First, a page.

Debuting its iconic “Should’ve Gone to Specsavers” phrase back in 2002, Specsavers had no idea what a cultural phenomenon it would become in the UK. For two decades, the brand’s legendary campaign has continued to entertain audiences whilst reminding them how important optical health really is through adverts featuring the likes of Thunderbirds, Postman Pat and Gordon Ramsay.
However, when the Pandemic struck back in 2020, the brand decided to leave the wittiness for another, less sensitive time and temporarily retired the catchphrase. Whilst the brand instead, opted for contextual messaging around the situation at the time, we couldn’t help but miss our favourite phrase.
After a two-year hiatus, Specsavers decided it was time to bring back its “Should’ve Gone to Specsavers” campaign, also coinciding with its 20th anniversary.
The brief was simple, we needed to create an impactful and memorable Out of Home strategy to help re-launch the famous campaign and strapline in a way that would be loved by the public.
The challenge was to produce something unique that would grab people’s attention and make them literally stop and stare and make them laugh. The social amplification was also integral to the campaign, so the creative execution had to surpass previous success.
After years of watching hilarious ‘fails’ take place in the “Should’ve Gone to Specsavers” TV adverts, we decided to bring these ‘fails’ to life within the public space. What if the billboards appeared to have been installed by someone with bad eyesight?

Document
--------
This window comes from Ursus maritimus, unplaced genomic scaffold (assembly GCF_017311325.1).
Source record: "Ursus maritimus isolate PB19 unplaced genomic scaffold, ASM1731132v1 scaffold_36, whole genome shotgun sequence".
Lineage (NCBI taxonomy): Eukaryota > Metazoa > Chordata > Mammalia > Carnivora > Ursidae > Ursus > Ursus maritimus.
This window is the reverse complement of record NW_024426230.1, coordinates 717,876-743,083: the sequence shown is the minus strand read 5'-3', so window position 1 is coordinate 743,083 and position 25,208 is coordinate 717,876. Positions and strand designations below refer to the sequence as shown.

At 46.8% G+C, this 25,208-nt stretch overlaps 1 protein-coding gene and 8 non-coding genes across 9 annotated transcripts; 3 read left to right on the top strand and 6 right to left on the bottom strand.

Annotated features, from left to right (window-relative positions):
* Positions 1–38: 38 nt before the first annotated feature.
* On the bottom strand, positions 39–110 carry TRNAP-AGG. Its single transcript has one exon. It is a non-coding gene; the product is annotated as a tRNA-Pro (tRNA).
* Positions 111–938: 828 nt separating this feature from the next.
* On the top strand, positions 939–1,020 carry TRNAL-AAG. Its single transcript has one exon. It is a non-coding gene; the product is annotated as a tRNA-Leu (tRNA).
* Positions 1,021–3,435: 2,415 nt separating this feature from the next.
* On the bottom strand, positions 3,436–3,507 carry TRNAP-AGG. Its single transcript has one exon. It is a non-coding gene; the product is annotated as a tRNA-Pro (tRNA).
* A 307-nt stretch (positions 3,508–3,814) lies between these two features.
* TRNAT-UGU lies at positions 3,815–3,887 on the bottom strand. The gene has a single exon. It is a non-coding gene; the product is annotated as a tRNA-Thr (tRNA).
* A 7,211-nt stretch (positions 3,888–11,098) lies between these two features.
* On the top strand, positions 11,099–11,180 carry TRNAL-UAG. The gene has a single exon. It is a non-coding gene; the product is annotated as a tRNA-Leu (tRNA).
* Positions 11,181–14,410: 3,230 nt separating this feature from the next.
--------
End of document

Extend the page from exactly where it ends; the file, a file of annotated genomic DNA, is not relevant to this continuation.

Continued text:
After brainstorming all the hilarious ways in which the campaign could’ve been poorly installed, we eventually agreed upon three versions in three different locations:
- ‘Billboard Blunder’ a 48-sheet poster that had been installed at a 180-degree angle up the wall and billboard. A billboard was fitted to the mural wall with the backboard distressed to make it look like an authentic, existing billboard. White matt vinyl was used to create a paper effect inside the billboard, which also spread onto the wall below.
- ‘Dodgy Install’ a 48-sheet poster that had also been installed at a 180-degree angle, however this time it is now covering a drainpipe. The vinyl was also ‘pasted’ over the drainpipe to the left and a steaming boiler pipe above to create added drama and amusement.
- ‘Lost Ladder’ created the illusion that the installer has accidentally pasted the poster over their own ladder. The vinyl was carefully moulded into the rungs of the ladder to create a visually pleasing effect, with the bucket and pasting brush hanging to the side.
Truly encapsulating the meaning of “Should’ve Gone to Specsavers,” the billboards were a viral sensation. Within hours of being posted organically by the public, they picked up tens of thousands of likes and shares on social media. A post of ‘Billboard Blunder’ was shared almost instantly by a Leeds Arts University student on LinkedIn, amassing close to 25,000 likes and over 1 million impressions.
The campaign has also earned itself a Campaign Mag ‘Pick of the Week,’ with the article quoting, “Now, putting aside the question of whether eyesight alone could really have been the problem with particular posting mishaps, they brought some cheer into the Campaign offices – with editor-in-chief Gideon Spanier a particular fan.”
Matt Mint, Executive Director, MGOMD said, “A creative platform like ‘Should’ve’ is a media planners dream, and through our partnership with Specsavers and The Agency we’ve extended the concept of “Should’ve” moments into the media formats themselves, creating a simple, fun and engaging campaign that everyone can enjoy.”